Joris Laarman was born in the Netherlands in 1979, and graduated cum laude from the Design Academy Eindhoven in 2003. While still in school he created the “heatwave radiator,” a design widely-lauded and incorporated into museum collections such as the Cooper-Hewitt and Fond national d’art contemporain, Puteaux, France, and has been produced by Droog.

Above: Bone Chair, 2006, aluminium

In 2004, he received Wallpaper’s “Young Designer of the Year” award, and in the same year established his studio and laboratory. He has since received the Red Dot design award (2006), the Woon award (2007), and the international Elle deco award (2008). He has collaborated with Flos, Vitra, Swarovskki, and Droog.

Below: Bone Chaise, 2006, polyurethane-based resin

Posted on Tuesday March 2nd 2010 at 11:19 am by . Copyright policy | Comments policy

  • betuwill

    put the objects on a diet please!!

  • jansson

    zaha hadid!

  • Cr

    @betuwill You agree that, apart from the absolutely briljant bone-chair, all the objects are slightly too fat ?!

  • mastafa

    i wear different shoes too.
    (i am also a bit pretentious)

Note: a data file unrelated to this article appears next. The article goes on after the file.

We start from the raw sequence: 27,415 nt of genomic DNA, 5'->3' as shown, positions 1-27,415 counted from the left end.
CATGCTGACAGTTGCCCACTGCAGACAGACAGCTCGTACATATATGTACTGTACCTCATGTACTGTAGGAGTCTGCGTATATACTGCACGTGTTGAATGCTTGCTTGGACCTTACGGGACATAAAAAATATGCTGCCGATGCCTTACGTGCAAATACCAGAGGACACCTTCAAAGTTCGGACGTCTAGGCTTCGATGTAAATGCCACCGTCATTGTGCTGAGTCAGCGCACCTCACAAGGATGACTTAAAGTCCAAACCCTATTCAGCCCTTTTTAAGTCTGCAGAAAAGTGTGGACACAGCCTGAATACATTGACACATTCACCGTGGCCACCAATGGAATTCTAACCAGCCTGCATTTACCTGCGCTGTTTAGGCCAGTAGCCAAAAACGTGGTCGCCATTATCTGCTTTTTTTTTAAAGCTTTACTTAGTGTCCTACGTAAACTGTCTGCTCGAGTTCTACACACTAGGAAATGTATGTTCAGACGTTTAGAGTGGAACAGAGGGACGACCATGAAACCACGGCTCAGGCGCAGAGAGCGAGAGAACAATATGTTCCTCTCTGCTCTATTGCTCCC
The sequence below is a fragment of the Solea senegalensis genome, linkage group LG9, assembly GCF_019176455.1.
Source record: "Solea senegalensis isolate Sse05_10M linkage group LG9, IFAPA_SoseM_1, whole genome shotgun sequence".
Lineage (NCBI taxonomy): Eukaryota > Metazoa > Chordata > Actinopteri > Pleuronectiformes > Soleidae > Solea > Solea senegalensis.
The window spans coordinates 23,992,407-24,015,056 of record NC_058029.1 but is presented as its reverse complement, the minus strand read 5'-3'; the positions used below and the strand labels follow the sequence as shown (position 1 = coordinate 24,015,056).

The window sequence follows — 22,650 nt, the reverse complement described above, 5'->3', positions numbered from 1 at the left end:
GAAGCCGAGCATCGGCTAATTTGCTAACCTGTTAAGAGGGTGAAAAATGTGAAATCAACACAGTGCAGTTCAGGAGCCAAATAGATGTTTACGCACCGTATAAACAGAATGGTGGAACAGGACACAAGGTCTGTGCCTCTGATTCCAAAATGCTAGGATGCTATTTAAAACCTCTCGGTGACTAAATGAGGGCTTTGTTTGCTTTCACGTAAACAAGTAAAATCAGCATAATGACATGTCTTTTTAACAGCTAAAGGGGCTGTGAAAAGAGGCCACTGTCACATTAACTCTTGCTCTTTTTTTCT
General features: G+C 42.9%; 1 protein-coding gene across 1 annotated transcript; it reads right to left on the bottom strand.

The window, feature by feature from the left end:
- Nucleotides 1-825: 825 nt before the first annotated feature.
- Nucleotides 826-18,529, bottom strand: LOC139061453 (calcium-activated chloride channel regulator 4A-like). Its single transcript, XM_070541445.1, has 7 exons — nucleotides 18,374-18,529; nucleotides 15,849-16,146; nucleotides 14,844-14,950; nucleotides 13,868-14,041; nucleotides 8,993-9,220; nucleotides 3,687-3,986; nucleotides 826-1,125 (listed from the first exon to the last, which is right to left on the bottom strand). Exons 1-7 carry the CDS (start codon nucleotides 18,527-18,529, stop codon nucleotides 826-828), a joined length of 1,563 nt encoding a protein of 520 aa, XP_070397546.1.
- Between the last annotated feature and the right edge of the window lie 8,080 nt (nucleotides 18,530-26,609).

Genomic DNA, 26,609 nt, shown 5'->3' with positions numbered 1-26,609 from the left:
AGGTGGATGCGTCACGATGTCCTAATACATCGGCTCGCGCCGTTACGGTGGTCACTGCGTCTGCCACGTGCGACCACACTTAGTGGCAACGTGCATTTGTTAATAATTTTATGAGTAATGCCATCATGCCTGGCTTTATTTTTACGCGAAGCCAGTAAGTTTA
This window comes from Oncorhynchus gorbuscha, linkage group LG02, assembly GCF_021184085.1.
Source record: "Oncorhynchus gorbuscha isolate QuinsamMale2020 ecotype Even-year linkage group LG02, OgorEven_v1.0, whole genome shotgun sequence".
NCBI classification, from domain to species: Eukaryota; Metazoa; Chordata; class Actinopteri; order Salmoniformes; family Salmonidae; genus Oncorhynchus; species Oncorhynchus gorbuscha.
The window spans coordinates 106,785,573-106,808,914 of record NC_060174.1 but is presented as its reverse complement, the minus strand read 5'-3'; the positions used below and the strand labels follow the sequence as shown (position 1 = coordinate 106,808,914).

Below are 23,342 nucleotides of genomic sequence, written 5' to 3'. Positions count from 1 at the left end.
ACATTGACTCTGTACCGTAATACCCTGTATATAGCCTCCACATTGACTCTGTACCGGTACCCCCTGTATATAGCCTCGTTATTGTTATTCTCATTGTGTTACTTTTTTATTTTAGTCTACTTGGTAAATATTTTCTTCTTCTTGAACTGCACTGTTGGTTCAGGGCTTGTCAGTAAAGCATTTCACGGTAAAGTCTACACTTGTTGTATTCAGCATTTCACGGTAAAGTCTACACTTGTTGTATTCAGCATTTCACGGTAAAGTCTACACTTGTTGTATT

i do like the look of your cloud table tho

  • di

    nice marble table. its the only thing that is nice here .

  • b

    most good design movements start with rebelling against decadence and a sort of elite approach to design. and they end when they have become part of that decadent and elite world themselves.

  • somedude

    5x more material required to build an “optimized” chair?

  • modular

    More is…. more.

    I dislike this work. Sorry Joris.

  • dsgnr

    looks like we’ve got a new Ross Lovegrove: shinny organic shapes and no ideas.

  • eye +

    gaudi furniture

  • AJ

    I am usually loath to compare one designer’s work directly with that of another, but a lot of what I see here is just a soapy imitation of Zaha Hadid!

  • ness

    i want all products!!!

  • dextra

    un-elegant. too thick and copied from various other colleagues (zaha etc.)

  • E.T.

    Where did the spaceship land? :-)

  • ncie design but expensinve to produce i guess

  • san

    @ b: you really hit the nail!!! totally agree

  • jan hoover

    His best piece, the bone chaise is actually missing, I wonder why they didn’t make that one part of this exhibition?

  • dagmar

    I think this work is much better done than most organic design around. Give the guy some credit after pioneering with the bonechair and milking it a bit. I think he’s doing some really inetresting stuff now.

  • MFD

    Hey Joris,